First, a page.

A Seven Year-Old’s Thoughts on Michael Jackson Before and After Thriller
My youngest daughter was perched at my husband’s computer the other day, while I sat opposite her in an armchair sorting through bills.
She was watching an early video of Michael Jackson’s — “Blame It on the Boogie” — and I couldn’t help but notice her face. Her eyes were wide and focused, her lips in an open-mouthed smile.
She was beaming.
Her delight was contagious, so I decided to live a little. I dumped my mail into a pile at my feet and went to sit beside her. We watched “Blame It on the Boogie” three times, then “Don’t Stop ’Til You Get Enough” and “Rock With You.” Over and over. I showed her “Beat It” and “Thriller,” then “Billie Jean,” but it was when we moved past the “Thriller” album — onto “HIStory,” “Bad” and “Dangerous” — that her interest waned. Not entirely, but it was clear her attention had gone from rapturous to merely entertained. She’d lost that look of unbridled joy that had drawn me to her side in the first place.
And I’d lost it, too, even if I was still a little hungry for the shot of bliss Jackson’s early videos had given me. It was the pop culture equivalent of a hangover — the kind of bluesy, reflective state that washes over you after watching Judy Garland in the “Wizard of Oz” and thinking, What the hell happened?
In “Boogie” there was a sense of wonder. Jackson moved with an easy grace and basked in his performance. There was a give and take with the audience that flowed like a perfect kiss. All sweet and tender but on fire at the same time.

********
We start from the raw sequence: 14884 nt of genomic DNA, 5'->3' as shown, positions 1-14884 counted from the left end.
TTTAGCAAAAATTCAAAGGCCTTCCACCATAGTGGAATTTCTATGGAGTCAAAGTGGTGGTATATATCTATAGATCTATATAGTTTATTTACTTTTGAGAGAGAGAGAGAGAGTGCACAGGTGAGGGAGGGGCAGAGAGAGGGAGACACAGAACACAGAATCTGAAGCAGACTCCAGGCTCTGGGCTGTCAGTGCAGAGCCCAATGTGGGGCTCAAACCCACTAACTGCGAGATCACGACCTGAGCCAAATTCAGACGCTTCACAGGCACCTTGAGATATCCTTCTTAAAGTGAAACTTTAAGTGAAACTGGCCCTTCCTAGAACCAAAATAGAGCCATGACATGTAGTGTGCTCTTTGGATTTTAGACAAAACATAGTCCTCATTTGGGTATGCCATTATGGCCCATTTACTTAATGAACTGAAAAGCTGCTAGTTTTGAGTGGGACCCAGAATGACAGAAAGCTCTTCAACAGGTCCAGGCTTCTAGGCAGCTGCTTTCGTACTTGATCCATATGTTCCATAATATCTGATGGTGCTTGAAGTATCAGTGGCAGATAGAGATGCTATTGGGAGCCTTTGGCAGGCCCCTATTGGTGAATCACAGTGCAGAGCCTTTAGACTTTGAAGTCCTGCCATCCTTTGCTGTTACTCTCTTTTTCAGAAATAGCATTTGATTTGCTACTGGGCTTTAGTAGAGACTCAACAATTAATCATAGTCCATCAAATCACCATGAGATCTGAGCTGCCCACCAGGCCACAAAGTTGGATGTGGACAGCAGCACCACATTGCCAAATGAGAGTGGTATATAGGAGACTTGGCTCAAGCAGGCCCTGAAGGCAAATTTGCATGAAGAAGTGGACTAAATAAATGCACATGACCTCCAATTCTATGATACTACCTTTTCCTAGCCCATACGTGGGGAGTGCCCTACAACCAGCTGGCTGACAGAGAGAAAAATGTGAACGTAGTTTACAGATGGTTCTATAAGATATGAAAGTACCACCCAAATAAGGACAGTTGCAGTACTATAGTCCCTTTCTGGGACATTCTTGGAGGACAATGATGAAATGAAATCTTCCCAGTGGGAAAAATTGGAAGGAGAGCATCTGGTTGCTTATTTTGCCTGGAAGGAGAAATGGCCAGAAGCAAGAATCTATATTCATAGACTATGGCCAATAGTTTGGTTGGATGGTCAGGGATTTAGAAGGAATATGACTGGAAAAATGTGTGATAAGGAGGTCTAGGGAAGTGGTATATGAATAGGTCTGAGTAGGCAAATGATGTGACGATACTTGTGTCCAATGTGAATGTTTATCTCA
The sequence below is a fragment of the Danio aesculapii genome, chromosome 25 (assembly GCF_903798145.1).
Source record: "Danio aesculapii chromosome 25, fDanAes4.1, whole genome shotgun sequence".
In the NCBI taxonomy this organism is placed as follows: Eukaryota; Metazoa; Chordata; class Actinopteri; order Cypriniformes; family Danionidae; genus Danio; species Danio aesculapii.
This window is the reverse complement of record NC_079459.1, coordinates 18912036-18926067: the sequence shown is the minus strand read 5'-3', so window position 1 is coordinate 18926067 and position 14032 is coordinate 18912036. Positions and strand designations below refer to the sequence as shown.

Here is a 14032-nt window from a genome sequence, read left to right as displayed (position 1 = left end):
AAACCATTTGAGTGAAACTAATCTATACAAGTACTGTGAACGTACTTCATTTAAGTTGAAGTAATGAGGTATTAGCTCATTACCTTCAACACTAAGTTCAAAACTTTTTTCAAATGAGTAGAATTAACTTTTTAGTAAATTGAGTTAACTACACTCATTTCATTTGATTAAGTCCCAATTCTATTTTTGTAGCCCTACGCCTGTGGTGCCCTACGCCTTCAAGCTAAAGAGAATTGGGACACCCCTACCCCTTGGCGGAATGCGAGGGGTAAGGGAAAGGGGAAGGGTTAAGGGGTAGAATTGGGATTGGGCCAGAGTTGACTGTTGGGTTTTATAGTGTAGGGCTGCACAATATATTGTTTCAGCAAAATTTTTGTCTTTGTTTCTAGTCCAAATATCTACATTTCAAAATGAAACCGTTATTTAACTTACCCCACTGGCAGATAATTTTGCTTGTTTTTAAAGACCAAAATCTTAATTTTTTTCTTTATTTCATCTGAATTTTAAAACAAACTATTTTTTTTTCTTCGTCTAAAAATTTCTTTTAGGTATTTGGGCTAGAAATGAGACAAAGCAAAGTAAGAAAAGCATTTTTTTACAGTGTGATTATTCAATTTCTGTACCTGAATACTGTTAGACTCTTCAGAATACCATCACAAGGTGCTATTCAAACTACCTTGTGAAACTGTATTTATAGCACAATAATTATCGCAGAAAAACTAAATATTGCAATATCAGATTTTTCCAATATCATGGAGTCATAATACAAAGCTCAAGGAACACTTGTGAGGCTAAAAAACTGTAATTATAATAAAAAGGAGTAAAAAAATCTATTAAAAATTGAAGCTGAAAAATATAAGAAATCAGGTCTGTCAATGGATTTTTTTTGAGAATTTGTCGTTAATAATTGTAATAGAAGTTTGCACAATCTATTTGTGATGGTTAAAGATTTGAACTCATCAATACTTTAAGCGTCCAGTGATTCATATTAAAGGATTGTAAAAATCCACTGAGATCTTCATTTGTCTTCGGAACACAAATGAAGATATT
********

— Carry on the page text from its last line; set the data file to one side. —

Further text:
His dancing was raw, almost childlike. And although he was on stage with his talented brothers, he was the only one you wanted to watch. As I sat writing this post, I had to call it back up on my screen, then get up and dance. I couldn’t help myself.
Fast forward to “Bad,” which was good, but forced, over-choreographed and detached. Jackson had wind machines blowing at him and sported a quasi-military outfit that jingled like a charm bracelet. His face, so handsome, had already begun its transformation — looking chiseled and waxy.
Everything about him seemed to say “go away.”
My daughter’s interest was piqued again when I showed her pictures of Jackson’s metamorphosis. Yet I found myself at a loss when it came to explaining to her why it happened. To talk about childhood trauma, or the trappings of fame, or the loneliness that some very talented people feel seemed trite. I didn’t know Michael Jackson, after all, and it felt silly to try and psychoanalyze him.
But as usual, she bested me.
“Frankenstein,” she said. She was looking at a picture of Jackson at his worst — towards the end of his life.
Frankenstein is a big theme for her. She loves the original 1933 black and white film as much as the 1974 Mel Brooks parody.
I’ve always thought it’s because she, herself, has so many scars — from the many surgeries she had to endure at birth, to the fact that no one could hold her until she was several weeks old and could actually tolerate the pain of being moved and cuddled. Whatever the case, she feels a kinship with Mary Shelley’s dark protagonist, and was able to make the connection between the fictional character and the very real Michael Jackson.
And as I looked at the pictures of Jackson that spanned from his youth in the Jackson 5 to his beyond the stratosphere fame, I felt the urge to hunt down a quote from Mary Shelley’s classic horror novel — one that I could only remember in vague terms, but I knew it would fit.
“I was dependent on none and related to none. The path of my departure was free, and there was none to lament my annihilation. My person was hideous and my stature gigantic. What did this mean? Who was I? What was I? Whence did I come? What was my destination? These questions continually recurred, but I was unable to solve them.” — the Monster.